The opinion of the court was delivered by: Hayes, Judge
The matters before the Court are the Motions to Dismiss the Complaint filed by Defendants Chase Merritt Residential, LLC, CM Fund III, LLC, and Wells Fargo Bank as successor and/or assign to Wachovia Bank, FSB. (ECF Nos. 3, 10).
On August 13, 2010, Plaintiff, proceeding pro se, initiated this action by filing the Complaint. (ECF No. 1). The Complaint alleges that Defendants violated federal and state law in conjunction with a loan transaction on June 28, 2005 related to real property known as 1028 La Casa Drive, San Marcos, California.
On September 3, 2010, Defendants Chase Merritt Residential, LLC and CM Fund III, LLC (collectively, "Chase Merritt") filed a Motion to Dismiss the Complaint pursuant to Federal Rule of Civil Procedure 12(b)(6). (ECF No. 3).
On September 10, 2010, Defendant Wells Fargo Bank as successor and/or assign to Wachovia Bank, FSB ("Wells Fargo") filed a Motion to Dismiss the Complaint pursuant to Federal Rule of Civil Procedure 12(b)(1) and 12(b)(6). (ECF No. 10).
On October 4, 2010, Plaintiff filed an opposition to both pending Motions to Dismiss. (ECF Nos. 12, 13). Plaintiff contends that the Complaint should not be dismissed, and alternatively, requests leave to amend her Complaint.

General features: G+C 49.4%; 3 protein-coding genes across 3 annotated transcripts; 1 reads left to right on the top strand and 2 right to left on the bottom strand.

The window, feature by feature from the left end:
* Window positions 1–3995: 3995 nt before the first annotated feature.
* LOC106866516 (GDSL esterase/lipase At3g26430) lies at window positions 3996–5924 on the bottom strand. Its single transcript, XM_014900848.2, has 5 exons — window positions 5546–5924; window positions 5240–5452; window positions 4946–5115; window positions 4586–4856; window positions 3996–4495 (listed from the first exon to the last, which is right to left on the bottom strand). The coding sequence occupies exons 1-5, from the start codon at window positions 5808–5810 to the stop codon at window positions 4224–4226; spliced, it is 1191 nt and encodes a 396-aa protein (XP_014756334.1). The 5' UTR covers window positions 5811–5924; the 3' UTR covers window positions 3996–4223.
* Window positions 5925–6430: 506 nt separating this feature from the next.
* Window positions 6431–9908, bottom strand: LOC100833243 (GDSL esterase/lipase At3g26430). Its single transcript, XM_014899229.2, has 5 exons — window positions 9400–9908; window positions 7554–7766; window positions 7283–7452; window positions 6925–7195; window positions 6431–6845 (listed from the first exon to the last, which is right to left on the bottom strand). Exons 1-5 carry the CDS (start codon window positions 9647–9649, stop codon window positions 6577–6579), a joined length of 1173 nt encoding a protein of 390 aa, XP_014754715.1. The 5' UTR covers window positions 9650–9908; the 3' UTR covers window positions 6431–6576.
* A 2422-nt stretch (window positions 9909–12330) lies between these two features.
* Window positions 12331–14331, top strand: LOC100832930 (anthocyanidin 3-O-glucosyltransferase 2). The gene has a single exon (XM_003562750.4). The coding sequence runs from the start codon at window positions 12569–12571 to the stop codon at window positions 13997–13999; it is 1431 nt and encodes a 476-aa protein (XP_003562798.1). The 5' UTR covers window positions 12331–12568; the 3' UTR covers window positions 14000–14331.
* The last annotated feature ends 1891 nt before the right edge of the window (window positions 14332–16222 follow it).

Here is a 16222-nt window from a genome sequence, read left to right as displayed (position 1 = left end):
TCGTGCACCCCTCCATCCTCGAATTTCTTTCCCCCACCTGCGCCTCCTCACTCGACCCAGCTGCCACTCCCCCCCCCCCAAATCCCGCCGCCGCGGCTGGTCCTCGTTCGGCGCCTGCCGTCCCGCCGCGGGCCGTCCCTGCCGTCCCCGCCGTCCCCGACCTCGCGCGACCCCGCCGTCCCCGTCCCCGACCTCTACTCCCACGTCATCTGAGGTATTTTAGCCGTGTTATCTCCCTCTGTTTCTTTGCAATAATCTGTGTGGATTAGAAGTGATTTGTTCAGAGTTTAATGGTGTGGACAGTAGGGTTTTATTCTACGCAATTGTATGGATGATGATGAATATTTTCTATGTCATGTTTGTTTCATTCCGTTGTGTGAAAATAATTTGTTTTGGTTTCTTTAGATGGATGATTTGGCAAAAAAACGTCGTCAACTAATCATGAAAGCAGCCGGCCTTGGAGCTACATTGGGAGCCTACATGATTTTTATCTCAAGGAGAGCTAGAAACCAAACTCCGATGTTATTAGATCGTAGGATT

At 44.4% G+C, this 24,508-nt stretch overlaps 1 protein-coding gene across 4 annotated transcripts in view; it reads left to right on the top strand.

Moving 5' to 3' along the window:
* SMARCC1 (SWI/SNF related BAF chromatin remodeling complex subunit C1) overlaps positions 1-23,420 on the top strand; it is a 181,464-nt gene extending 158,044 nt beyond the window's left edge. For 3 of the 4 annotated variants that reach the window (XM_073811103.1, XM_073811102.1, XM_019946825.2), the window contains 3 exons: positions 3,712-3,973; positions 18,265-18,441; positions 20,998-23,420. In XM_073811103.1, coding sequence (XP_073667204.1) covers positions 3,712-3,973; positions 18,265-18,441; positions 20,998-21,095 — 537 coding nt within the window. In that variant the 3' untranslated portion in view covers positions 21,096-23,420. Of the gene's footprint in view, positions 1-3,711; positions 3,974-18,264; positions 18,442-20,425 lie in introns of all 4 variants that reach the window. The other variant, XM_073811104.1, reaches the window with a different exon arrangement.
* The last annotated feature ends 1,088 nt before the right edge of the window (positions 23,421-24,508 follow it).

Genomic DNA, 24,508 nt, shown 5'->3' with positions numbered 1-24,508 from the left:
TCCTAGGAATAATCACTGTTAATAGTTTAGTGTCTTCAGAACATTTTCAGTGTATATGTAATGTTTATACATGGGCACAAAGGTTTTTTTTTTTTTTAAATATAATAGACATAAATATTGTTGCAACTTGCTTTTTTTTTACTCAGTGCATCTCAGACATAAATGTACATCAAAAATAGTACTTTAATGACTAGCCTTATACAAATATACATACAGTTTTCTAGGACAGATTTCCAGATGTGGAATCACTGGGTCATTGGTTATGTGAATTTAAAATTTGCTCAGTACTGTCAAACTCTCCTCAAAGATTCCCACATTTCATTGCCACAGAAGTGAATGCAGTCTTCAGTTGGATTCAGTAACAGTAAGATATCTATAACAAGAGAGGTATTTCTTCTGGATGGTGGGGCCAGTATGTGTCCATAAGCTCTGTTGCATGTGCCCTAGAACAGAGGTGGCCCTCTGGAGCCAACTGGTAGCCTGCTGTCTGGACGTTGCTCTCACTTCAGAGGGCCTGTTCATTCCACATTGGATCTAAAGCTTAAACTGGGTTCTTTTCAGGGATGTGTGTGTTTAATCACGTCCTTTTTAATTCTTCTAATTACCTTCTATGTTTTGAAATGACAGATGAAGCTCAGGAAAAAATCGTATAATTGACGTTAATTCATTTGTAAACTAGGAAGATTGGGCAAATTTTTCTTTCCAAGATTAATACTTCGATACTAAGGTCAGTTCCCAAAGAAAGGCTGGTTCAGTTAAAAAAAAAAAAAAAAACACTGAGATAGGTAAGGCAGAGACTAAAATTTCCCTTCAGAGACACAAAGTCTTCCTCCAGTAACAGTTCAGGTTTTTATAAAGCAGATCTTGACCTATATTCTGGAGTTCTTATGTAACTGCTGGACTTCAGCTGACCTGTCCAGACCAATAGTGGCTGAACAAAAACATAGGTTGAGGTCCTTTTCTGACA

On October 8, 2010, Wells Fargo filed a reply in support of its Motion to Dismiss, and Chase Merritt filed a reply in support of its Motion to Dismiss. (ECF Nos. 14, 15).
II. Motion to Dismiss Pursuant to Rule 12(b)(1)
Wells Fargo moves to dismiss the Complaint pursuant to Federal Rule of Civil Procedure 12(b)(1).
A Rule 12(b)(1) motion to dismiss addresses the Court's subject matter jurisdiction. Federal courts are courts of limited jurisdiction and lack inherent or general subject matter jurisdiction. Federal courts can only adjudicate those cases which the United States Constitution and Congress authorize them to adjudicate. See Kokkonen v. Guardian Life Ins. Co., 511 U.S. 375, 377 (1994). The presumption is that federal courts lack jurisdiction over civil actions, and the burden to establish the contrary rests upon the party asserting jurisdiction. See id. In the federal courts, subject matter jurisdiction may arise from either "federal question jurisdiction" or "diversity jurisdiction." Caterpillar Inc. v. Williams, 482 U.S. 386, 392 (1987); see also 28 U.S.C. §§ 1331, 1332.
A. Diversity Jurisdiction
To invoke diversity jurisdiction, the complaint must allege that "the matter in controversy exceeds the sum or value of $75,000, exclusive of interest and costs, and is between ... citizens of different States...." 28 U.S.C. § 1332(a).
On Plaintiff's Civil Cover Sheet, Plaintiff indicated that the basis of subject matter jurisdiction is diversity. However, the Complaint fails to allege the citizenship of each party and fails to allege that the amount in controversy exceeds $75,000. Plaintiff ...